A basic Google search renders historical records of female mass murderers. Besides that reality, I agree with you on the bigger picture. Although men are victims of domestic violence, they are not oppressed by sexism and all it encompasses. Sexism is a patriarchal structure. Saying that men are oppressed by sexism is like saying heterosexual people are oppressed by homophobia. The oppressor cannot be the oppressed.

      • http://feministing.com/members/tkalenb/ Kalen T

        I’m afraid I would disagree that men, by mere virtue of being men, “are not oppressed by sexism and all it encompasses”. At the very least, they are not immune to experiencing it, even in spite of the privileges they possess by merely being born male. E.g. A male nurse might be passed over for a promotion because he is not seen as ‘nurturing’ enough when he possesses all the same, if not more qualifications as his female counterpart who is promoted over him. On the flip side, a female CEO might not be seen as “aggressive enough” or perceived to have “leadership qualities” even if she has all the same, if not more qualifications than a male counterpart.

        Personally, I’d venture to say that sexism is more of an expression, a symptom, of patriarchal systems rather than sexism being the root.

        I think it’s insulting to say that men can not experience sexism or be oppressed by patriarchal structures just because they largely benefit — or are supposed to, as long as men keep to manly cultural and gender scripts — from patriarchy. Patriarchy is not physically located in men. It’s located in the pervasive actions, beliefs, practices of individuals — male, female, or trans — as much as the institutions which traditionally, even currently, use policy or practice to subtly oppress/make decisions based on gender.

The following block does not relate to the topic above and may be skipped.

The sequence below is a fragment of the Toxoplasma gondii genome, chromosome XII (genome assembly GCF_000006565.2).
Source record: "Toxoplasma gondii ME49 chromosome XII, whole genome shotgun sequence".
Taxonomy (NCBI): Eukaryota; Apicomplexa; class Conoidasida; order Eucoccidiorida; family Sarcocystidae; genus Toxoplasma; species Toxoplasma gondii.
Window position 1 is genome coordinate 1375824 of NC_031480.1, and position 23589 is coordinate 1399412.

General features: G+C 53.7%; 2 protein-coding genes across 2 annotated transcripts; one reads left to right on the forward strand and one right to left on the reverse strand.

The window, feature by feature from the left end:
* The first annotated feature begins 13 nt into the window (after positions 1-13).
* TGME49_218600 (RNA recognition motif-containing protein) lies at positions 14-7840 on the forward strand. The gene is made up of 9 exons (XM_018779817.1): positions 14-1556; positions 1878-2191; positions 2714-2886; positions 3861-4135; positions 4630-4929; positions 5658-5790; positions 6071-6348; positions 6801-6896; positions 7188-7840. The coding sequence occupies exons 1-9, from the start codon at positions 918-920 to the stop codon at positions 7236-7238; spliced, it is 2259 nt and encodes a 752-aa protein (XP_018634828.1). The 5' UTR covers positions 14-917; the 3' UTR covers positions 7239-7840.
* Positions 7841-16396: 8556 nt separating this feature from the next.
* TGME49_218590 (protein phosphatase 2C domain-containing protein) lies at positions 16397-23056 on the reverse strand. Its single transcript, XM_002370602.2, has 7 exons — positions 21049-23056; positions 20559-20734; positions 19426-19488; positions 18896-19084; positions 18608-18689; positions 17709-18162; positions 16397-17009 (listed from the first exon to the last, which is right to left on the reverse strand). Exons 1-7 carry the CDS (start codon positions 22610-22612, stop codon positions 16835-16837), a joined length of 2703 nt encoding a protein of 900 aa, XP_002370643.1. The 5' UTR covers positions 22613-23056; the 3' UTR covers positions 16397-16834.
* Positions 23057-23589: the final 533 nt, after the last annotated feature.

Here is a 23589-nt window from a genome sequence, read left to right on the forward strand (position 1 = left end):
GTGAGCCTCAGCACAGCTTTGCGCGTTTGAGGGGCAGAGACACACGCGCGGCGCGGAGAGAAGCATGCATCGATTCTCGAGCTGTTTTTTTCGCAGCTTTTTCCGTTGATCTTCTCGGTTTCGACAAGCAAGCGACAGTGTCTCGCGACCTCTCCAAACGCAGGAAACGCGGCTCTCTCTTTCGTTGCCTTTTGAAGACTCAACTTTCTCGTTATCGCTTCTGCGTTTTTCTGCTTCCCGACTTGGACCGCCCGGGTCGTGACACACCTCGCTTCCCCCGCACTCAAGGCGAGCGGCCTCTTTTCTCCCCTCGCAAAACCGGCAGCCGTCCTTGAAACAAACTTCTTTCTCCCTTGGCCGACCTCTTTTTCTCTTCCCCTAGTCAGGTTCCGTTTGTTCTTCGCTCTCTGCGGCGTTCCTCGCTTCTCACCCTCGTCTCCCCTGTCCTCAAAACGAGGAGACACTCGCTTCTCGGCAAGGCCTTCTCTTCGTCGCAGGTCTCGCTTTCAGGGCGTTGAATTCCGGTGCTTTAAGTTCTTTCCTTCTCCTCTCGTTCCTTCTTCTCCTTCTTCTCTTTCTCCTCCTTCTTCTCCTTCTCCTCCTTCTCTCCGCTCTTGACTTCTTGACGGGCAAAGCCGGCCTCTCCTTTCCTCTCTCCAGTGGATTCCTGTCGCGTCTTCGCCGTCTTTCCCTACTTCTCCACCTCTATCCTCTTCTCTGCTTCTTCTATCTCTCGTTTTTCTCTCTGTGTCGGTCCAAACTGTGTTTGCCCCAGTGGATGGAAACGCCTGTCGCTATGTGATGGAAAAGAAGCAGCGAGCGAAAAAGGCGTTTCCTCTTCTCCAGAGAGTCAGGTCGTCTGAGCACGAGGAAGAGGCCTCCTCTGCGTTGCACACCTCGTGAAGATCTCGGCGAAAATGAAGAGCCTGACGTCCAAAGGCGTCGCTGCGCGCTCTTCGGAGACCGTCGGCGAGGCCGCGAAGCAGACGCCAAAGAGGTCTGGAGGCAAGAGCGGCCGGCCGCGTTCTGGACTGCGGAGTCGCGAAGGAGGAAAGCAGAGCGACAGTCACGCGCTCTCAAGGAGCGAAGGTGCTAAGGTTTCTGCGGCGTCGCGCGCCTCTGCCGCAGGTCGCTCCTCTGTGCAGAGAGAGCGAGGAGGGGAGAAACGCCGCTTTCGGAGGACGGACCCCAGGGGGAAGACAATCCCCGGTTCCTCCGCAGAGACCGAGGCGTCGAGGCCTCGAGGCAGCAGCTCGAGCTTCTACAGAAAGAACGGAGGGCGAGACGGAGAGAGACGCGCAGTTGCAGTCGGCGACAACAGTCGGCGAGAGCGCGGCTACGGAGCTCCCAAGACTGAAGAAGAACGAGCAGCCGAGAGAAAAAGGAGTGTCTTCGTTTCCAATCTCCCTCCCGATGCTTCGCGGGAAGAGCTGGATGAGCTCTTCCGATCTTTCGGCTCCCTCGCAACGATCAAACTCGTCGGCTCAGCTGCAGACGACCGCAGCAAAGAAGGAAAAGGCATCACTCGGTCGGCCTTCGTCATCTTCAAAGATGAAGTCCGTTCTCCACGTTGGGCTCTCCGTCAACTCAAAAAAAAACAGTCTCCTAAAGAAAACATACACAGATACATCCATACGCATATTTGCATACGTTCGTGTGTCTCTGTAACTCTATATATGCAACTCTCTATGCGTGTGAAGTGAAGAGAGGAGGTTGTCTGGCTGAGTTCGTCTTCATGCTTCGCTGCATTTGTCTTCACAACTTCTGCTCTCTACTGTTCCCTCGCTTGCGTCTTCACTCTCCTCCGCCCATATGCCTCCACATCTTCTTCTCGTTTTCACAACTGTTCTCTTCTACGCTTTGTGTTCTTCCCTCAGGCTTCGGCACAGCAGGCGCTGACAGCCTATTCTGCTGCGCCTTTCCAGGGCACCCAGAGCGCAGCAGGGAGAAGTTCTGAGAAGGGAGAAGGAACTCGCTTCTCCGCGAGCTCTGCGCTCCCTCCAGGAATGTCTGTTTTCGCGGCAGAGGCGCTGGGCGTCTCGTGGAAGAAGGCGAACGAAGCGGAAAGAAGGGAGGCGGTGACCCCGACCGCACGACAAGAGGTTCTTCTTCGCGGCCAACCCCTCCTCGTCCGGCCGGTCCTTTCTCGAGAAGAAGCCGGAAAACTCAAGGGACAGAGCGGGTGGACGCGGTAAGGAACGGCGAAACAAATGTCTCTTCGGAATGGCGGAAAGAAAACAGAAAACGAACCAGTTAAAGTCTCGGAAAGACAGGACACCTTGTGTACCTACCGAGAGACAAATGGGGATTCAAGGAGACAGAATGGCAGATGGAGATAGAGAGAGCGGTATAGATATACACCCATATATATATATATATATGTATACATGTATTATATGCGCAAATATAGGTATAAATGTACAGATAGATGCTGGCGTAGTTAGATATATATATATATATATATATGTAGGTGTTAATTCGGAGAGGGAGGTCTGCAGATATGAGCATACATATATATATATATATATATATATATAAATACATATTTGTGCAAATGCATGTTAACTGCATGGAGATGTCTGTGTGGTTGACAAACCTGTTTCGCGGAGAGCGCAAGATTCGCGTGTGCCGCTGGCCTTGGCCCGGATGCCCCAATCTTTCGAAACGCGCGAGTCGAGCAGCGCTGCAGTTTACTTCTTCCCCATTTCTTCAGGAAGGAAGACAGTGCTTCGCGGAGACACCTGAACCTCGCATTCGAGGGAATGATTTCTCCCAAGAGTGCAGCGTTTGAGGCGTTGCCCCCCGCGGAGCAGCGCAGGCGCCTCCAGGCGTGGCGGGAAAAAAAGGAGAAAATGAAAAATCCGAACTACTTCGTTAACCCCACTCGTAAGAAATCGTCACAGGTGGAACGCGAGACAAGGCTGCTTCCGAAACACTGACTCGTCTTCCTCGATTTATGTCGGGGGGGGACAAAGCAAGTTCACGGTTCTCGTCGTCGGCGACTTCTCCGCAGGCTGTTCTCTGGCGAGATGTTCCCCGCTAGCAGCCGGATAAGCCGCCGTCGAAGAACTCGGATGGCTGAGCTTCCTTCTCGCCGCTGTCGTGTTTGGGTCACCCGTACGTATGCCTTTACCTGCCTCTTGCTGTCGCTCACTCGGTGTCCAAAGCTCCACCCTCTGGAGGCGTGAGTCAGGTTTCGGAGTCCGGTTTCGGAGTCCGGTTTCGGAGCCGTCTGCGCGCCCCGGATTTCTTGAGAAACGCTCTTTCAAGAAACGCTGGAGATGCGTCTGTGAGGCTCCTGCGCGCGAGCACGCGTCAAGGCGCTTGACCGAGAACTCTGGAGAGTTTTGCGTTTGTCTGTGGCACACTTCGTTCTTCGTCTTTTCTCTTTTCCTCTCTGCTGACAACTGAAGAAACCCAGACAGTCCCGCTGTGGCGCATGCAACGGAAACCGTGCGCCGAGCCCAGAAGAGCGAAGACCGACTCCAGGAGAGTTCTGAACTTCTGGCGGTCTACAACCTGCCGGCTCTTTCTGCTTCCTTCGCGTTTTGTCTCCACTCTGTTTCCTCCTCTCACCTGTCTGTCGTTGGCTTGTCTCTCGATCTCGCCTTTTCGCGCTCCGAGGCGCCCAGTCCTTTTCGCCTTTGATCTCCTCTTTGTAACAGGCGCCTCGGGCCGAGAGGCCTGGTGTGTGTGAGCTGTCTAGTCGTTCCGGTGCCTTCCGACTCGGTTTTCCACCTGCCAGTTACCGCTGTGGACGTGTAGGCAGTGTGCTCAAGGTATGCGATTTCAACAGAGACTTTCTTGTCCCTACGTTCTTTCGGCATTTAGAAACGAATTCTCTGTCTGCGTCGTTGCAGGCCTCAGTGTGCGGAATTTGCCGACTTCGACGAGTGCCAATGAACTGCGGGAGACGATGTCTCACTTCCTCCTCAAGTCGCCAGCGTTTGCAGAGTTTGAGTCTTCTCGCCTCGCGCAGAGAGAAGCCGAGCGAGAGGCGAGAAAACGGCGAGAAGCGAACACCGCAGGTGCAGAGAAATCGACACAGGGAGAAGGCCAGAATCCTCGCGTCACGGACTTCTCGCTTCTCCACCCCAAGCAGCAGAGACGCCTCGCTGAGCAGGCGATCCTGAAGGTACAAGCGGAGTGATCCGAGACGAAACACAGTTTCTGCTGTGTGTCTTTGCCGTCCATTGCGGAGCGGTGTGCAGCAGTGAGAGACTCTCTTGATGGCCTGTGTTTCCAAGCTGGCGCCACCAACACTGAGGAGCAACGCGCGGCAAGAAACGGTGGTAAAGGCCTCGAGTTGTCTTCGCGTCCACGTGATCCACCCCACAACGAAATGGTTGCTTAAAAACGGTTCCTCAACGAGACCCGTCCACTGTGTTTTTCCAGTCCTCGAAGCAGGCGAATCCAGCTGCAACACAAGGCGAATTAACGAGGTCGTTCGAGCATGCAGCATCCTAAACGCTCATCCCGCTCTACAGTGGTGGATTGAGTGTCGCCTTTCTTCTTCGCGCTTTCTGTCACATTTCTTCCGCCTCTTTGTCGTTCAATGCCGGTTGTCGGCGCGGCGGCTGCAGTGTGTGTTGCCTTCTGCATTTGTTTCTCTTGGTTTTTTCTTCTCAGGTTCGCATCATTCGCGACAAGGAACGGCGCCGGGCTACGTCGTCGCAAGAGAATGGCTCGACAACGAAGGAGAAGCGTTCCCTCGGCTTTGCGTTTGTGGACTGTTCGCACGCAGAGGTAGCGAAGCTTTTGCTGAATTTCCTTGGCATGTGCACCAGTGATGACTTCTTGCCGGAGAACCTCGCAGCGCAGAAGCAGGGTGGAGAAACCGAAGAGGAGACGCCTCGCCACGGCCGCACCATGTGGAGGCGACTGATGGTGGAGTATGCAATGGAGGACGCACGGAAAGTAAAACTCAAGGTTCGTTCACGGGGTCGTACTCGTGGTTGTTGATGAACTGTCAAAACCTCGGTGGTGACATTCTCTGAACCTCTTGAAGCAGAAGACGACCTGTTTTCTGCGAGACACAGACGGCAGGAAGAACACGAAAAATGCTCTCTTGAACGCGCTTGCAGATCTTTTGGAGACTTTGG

• http://feministing.com/members/dcdaria/ Teesa

    This is horrendous – restraining orders may as well be no protection at all. This definitely needs to be discussed, and much more needs to be done about domestic violence, not only to protect the victims, but more study of the perpetrators who do this, and targeted education and legal ramifications. I do have to say, though, I have not been one for the gun argument. While certainly it would be quite difficult to shoot someone without a gun, some relevant points are that 1) he was ordered to turn his weapons in, 2) he had planted an explosive at the spa, and 3) he violated the restraining order – support for the argument that laws do not stop people who want to break laws. We need less bureaucracy and more actual concern on the part of the law enforcement and justice system for these victims.

    • http://feministing.com/members/flyankeegirl/ Cary

      Teesa, I agree. When I was given an injunction against my ex husband who has stalked and harassed me for the last 10 years. The man who has threatened to kill me. They up front told me that piece of paper is not going to do anything if he really wants to hurt me. And the police are no help in enforcing it. They have actually laughed me out of the police station as I was crying telling them I was afraid he was going to kill me. So I get my concealed weapons license, trained with a firearm and carry it at all times. I didn’t want to become the next victim story.